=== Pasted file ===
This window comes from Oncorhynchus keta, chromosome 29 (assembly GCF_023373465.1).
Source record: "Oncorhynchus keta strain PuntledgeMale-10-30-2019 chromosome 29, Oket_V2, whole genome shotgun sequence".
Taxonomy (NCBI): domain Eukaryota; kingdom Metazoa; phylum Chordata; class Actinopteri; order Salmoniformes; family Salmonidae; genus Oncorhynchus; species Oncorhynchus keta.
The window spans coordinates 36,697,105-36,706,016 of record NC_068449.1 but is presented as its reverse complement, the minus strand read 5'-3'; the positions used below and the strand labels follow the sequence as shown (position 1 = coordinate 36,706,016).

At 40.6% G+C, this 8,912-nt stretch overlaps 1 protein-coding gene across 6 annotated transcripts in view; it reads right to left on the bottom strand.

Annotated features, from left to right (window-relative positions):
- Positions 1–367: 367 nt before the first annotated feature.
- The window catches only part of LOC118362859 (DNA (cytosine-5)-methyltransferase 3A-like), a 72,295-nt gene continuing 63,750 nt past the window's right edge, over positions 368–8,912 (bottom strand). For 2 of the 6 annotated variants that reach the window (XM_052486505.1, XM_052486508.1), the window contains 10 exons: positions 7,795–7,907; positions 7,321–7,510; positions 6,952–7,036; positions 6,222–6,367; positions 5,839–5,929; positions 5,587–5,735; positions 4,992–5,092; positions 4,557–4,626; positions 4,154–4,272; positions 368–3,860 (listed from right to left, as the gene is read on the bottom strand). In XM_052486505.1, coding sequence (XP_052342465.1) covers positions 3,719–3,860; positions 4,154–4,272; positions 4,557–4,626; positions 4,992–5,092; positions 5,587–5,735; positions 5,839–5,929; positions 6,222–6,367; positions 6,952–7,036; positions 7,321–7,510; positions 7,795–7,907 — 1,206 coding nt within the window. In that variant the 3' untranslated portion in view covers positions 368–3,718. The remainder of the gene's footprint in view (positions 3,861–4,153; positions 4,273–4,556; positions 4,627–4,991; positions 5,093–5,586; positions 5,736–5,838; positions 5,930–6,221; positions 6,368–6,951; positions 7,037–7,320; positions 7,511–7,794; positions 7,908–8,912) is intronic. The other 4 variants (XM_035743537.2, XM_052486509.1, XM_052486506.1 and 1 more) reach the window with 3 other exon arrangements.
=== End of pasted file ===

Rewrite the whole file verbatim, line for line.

This window comes from Oncorhynchus keta, chromosome 29 (assembly GCF_023373465.1).
Source record: "Oncorhynchus keta strain PuntledgeMale-10-30-2019 chromosome 29, Oket_V2, whole genome shotgun sequence".
Taxonomy (NCBI): domain Eukaryota; kingdom Metazoa; phylum Chordata; class Actinopteri; order Salmoniformes; family Salmonidae; genus Oncorhynchus; species Oncorhynchus keta.
The window spans coordinates 36,697,105-36,706,016 of record NC_068449.1 but is presented as its reverse complement, the minus strand read 5'-3'; the positions used below and the strand labels follow the sequence as shown (position 1 = coordinate 36,706,016).

At 40.6% G+C, this 8,912-nt stretch overlaps 1 protein-coding gene across 6 annotated transcripts in view; it reads right to left on the bottom strand.

Annotated features, from left to right (window-relative positions):
- Positions 1–367: 367 nt before the first annotated feature.
- The window catches only part of LOC118362859 (DNA (cytosine-5)-methyltransferase 3A-like), a 72,295-nt gene continuing 63,750 nt past the window's right edge, over positions 368–8,912 (bottom strand). For 2 of the 6 annotated variants that reach the window (XM_052486505.1, XM_052486508.1), the window contains 10 exons: positions 7,795–7,907; positions 7,321–7,510; positions 6,952–7,036; positions 6,222–6,367; positions 5,839–5,929; positions 5,587–5,735; positions 4,992–5,092; positions 4,557–4,626; positions 4,154–4,272; positions 368–3,860 (listed from right to left, as the gene is read on the bottom strand). In XM_052486505.1, coding sequence (XP_052342465.1) covers positions 3,719–3,860; positions 4,154–4,272; positions 4,557–4,626; positions 4,992–5,092; positions 5,587–5,735; positions 5,839–5,929; positions 6,222–6,367; positions 6,952–7,036; positions 7,321–7,510; positions 7,795–7,907 — 1,206 coding nt within the window. In that variant the 3' untranslated portion in view covers positions 368–3,718. The remainder of the gene's footprint in view (positions 3,861–4,153; positions 4,273–4,556; positions 4,627–4,991; positions 5,093–5,586; positions 5,736–5,838; positions 5,930–6,221; positions 6,368–6,951; positions 7,037–7,320; positions 7,511–7,794; positions 7,908–8,912) is intronic. The other 4 variants (XM_035743537.2, XM_052486509.1, XM_052486506.1 and 1 more) reach the window with 3 other exon arrangements.